Editing - Round One

The most surprising thing to me in the publishing process for The Mark was how much editing is done after a manuscript is sold.  As a first-time author, I'd assumed it would just be minor changes - copy edits, maybe tweaking a few plot points - since so much time is spent polishing the novel before submission.  Not so. These minor changes happen, of course, but they're rounds two or three or four or even later.   Since, I'm in the thick of edits for The Mark's sequel, Vision, I thought I'd post a little about the process.   

Round One.  This is where I am with Vision right now.  For both The Mark and Vision, my editor gave me the notes for this round verbally.  Big picture stuff.  For The Mark, it was things like making Cassie, the main character, younger, speeding the pacing, reworking the ending and more that I'm forgetting - or blocking out.  For Vision, it's eliminating about seventy-five pages from the beginning and writing a new seventy-five or so toward the end to re-focus the story on a particular plot line.

Incorporating these notes feels a little like knitting a sweater for someone who outgrows it before you're done.  You know what it's supposed to look like.  Some parts of it you can keep, but a bunch of it has to be unraveled, re-knit and pieced back together.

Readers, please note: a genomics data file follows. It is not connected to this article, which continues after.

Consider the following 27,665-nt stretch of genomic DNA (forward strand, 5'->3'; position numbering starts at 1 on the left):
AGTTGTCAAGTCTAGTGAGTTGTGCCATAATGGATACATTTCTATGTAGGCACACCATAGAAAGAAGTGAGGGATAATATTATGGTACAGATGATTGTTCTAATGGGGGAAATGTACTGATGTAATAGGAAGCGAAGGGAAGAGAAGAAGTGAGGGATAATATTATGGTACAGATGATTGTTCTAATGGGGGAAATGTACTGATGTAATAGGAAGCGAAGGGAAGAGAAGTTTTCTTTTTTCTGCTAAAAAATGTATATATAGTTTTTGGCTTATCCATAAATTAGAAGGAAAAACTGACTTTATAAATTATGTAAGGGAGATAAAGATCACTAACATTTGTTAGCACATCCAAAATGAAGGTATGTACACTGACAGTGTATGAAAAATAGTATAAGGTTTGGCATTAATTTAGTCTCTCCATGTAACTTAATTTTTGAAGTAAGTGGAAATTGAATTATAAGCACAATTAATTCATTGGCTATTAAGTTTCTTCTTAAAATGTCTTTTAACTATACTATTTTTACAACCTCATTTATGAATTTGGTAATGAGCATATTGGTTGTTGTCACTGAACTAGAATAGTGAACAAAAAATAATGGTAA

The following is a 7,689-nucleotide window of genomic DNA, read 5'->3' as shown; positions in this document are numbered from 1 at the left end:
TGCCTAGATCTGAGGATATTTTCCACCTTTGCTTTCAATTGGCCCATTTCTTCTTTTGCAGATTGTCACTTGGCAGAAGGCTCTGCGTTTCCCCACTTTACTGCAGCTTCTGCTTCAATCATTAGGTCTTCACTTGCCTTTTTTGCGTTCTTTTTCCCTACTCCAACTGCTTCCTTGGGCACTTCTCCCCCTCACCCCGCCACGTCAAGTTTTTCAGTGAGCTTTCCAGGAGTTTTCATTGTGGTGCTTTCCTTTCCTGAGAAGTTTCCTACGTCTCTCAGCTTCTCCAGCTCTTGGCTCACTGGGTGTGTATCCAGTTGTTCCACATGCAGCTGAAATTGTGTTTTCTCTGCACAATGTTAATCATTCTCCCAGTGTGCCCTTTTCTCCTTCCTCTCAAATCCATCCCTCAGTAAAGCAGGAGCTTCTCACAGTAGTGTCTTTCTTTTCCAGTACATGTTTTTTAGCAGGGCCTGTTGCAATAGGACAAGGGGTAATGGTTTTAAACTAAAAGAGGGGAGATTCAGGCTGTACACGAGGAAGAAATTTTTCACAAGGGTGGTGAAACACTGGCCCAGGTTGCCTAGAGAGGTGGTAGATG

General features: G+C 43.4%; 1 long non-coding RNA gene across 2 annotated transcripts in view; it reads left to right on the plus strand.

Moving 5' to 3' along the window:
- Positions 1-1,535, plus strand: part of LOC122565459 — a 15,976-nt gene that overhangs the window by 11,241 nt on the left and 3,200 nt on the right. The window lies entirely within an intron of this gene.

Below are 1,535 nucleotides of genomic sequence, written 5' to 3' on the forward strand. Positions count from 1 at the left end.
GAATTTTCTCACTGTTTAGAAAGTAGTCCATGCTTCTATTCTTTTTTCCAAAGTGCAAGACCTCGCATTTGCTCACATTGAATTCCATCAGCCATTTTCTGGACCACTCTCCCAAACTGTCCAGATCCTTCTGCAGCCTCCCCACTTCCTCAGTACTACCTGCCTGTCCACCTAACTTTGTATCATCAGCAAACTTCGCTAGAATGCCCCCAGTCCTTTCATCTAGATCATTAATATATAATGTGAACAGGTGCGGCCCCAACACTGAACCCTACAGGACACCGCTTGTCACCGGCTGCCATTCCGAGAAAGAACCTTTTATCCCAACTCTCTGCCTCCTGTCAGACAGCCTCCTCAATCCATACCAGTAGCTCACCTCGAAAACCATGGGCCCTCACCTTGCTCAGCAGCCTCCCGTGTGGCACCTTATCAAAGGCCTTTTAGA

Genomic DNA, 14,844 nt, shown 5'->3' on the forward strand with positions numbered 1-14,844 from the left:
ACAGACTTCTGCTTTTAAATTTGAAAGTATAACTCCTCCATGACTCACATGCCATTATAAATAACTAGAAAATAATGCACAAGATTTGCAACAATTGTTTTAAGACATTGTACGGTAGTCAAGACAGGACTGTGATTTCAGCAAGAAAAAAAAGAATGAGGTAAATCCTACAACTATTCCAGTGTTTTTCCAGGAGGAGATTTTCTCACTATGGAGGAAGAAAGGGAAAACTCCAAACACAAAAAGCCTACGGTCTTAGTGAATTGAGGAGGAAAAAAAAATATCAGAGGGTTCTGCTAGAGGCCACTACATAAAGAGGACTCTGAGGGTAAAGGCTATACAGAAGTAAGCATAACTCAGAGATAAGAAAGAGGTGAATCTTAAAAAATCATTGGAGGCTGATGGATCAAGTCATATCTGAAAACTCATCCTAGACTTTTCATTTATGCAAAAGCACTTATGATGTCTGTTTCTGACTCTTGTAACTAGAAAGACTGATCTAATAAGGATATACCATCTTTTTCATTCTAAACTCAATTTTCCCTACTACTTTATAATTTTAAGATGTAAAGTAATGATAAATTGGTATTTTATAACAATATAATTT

I started Vision's edits at the back end, writing the new scenes.  It took about two weeks of letting my editor's feedback sink in before I started to see how I wanted to develop the story.  Now that part is written and I'm ready to go back to the beginning and figure out how to cut seventy-five by looking for scenes that can be shortened or eliminated to get to the main plot line faster without losing important elements of the story.

Already, I can see how to get rid of about twenty pages pretty easily.  The other fifty-some are going to be a bit of a struggle.  I'll go scene-by-scene assessing each.  Is it necessary?  Can its point be accomplished some other way, by adding a line or so to a different scene?  Can it be collapsed into a flashback or one of those "catch-up" type paragraphs that recaps something that happened previously rather than having the whole scene play out in the story? 

Maybe it'll wind up being less than seventy-five, maybe more.  And some parts of the story that I really like might get cut because, though they may be good, they might not add enough or might slow the pace more than they're worth. 

Once I've re-worked the beginning, I'll read the manuscript start to finish a few times to find spots that feel "patchy" - where the pacing is off or the characters, timelines or voice inconsistent.  Then it goes out to readers before going back to my editor by the due date.  Late-April suddenly feels very, very close.

Then there'll be at least a Round Two, probably Round Three before Copyedits...